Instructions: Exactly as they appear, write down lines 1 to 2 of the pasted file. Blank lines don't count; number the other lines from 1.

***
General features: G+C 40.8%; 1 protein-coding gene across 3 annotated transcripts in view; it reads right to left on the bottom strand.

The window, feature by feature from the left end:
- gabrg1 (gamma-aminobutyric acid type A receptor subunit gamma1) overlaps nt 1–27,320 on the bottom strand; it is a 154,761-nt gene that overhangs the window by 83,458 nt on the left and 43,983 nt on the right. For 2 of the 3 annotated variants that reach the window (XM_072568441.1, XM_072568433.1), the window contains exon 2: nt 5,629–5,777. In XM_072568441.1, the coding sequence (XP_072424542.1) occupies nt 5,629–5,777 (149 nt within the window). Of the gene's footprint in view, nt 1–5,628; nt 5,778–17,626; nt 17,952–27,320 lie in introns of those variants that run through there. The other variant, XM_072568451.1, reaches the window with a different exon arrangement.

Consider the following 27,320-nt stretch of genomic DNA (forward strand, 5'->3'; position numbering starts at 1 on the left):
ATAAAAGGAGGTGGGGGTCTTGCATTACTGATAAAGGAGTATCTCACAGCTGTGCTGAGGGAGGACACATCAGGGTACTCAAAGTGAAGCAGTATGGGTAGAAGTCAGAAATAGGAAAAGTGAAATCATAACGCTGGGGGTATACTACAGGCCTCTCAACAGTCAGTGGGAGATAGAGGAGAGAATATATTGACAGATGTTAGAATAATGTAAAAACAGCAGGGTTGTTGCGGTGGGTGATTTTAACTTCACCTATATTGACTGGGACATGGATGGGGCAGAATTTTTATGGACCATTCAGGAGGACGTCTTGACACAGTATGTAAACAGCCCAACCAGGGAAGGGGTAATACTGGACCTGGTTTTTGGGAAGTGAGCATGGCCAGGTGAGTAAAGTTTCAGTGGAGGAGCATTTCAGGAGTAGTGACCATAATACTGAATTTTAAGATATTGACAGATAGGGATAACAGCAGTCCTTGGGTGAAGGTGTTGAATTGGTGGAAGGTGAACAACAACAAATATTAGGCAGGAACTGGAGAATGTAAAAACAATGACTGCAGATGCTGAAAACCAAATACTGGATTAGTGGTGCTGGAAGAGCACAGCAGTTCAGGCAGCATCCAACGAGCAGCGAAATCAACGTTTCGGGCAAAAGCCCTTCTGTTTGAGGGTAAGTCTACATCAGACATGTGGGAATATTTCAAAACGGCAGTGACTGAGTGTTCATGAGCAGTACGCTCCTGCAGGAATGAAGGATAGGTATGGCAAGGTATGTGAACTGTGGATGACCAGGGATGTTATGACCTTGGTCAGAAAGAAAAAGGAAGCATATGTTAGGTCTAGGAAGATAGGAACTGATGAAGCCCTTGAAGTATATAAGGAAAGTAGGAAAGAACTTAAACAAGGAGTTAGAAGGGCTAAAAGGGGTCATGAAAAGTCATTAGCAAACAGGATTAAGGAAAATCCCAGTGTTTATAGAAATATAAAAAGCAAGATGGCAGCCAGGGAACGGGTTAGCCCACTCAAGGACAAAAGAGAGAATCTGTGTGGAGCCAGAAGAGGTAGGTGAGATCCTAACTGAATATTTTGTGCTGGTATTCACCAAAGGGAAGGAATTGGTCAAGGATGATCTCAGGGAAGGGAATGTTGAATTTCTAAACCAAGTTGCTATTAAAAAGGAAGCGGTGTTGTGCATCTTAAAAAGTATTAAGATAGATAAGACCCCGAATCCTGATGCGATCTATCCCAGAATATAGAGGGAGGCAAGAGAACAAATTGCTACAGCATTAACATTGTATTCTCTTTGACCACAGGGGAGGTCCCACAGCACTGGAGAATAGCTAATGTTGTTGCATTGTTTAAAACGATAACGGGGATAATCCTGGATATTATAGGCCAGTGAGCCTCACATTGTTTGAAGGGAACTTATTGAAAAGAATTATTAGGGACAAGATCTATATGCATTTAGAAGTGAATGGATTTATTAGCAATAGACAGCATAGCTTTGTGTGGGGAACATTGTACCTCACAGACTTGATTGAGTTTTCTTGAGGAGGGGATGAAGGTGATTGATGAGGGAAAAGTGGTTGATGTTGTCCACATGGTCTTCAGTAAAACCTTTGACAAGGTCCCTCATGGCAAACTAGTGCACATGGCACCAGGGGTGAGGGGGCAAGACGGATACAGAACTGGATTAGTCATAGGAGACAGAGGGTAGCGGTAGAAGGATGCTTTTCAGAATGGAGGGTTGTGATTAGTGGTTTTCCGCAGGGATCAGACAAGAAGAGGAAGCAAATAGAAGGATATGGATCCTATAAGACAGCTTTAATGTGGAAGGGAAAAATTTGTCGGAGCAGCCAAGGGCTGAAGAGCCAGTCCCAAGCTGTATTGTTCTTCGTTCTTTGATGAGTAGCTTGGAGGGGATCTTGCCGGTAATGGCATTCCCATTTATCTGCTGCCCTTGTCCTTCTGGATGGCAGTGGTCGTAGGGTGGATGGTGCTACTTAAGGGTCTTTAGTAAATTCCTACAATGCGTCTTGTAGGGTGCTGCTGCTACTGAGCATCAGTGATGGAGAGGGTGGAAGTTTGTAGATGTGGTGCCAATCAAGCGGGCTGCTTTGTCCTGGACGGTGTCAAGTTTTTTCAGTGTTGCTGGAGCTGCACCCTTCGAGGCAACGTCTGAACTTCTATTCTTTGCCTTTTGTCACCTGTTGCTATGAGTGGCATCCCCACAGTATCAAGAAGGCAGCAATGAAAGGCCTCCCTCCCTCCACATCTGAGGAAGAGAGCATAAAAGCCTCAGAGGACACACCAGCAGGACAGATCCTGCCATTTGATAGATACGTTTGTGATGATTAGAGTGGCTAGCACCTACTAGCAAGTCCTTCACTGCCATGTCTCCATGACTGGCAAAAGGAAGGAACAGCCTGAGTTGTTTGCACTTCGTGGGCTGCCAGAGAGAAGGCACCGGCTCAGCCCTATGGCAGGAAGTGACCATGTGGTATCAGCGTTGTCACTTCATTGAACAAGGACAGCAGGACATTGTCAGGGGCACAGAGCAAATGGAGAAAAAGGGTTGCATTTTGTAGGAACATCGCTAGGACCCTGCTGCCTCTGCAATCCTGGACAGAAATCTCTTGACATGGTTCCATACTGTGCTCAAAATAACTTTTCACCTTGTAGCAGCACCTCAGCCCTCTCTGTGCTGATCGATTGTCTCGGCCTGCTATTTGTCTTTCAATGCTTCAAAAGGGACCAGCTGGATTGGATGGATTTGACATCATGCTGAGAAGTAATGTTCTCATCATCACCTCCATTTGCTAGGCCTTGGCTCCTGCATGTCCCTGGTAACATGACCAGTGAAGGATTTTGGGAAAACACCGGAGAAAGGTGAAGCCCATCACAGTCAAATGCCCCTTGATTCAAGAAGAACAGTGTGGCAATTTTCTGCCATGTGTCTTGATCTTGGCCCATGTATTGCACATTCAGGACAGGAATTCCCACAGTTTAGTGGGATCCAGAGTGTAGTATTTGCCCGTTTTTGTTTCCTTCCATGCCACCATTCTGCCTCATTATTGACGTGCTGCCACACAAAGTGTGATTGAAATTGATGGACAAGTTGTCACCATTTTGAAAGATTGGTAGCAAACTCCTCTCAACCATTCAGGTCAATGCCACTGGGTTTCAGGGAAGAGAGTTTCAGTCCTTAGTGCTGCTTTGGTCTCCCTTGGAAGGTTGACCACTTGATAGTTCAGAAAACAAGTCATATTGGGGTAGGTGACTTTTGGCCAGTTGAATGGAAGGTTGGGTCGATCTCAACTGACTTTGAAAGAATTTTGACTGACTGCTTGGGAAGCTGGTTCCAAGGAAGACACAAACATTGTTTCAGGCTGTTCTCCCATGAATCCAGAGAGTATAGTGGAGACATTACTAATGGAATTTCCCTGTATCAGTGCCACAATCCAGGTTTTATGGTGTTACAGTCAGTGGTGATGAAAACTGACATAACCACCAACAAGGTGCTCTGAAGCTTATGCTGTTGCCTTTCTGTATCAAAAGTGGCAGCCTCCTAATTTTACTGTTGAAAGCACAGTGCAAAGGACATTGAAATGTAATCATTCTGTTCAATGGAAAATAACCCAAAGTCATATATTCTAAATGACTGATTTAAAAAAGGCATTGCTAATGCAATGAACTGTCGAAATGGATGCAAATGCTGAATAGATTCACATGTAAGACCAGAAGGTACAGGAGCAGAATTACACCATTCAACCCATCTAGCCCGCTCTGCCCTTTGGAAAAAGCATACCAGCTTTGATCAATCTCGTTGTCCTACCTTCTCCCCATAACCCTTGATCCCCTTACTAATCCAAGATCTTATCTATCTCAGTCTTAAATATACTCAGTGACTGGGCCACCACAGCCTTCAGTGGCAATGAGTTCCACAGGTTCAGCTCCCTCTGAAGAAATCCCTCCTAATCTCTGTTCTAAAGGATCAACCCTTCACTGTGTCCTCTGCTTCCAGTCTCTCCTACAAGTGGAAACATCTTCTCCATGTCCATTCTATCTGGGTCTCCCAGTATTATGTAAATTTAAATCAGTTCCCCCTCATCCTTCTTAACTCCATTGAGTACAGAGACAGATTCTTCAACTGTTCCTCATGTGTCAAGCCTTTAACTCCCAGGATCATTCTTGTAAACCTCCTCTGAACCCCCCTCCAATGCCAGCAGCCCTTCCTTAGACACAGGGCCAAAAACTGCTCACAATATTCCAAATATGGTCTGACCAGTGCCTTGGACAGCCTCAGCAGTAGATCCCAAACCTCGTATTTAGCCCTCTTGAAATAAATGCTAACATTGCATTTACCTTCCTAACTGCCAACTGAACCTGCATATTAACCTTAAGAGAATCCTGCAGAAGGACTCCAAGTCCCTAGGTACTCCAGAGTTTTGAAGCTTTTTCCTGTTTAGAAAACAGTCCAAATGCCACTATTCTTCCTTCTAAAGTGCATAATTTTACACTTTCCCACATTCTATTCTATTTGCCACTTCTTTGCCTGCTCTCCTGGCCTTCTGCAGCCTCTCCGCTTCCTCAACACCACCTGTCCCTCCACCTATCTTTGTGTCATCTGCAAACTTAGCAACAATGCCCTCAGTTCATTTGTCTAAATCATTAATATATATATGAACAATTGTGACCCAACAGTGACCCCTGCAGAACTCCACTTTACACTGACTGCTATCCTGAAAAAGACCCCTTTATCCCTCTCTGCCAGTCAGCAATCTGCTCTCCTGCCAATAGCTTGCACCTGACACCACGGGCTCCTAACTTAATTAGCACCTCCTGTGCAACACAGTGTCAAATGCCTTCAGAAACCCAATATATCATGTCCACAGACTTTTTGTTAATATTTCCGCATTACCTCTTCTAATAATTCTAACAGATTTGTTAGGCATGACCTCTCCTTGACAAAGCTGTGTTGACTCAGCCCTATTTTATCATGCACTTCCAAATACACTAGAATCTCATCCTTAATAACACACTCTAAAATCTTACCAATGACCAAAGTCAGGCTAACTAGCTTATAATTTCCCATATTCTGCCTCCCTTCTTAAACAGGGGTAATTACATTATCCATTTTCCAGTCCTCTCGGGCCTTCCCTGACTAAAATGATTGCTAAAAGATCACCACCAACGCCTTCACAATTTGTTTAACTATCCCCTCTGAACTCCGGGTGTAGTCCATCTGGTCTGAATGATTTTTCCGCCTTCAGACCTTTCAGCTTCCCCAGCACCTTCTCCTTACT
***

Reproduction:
General features: G+C 40.8%; 1 protein-coding gene across 3 annotated transcripts in view; it reads right to left on the bottom strand.

The window, feature by feature from the left end: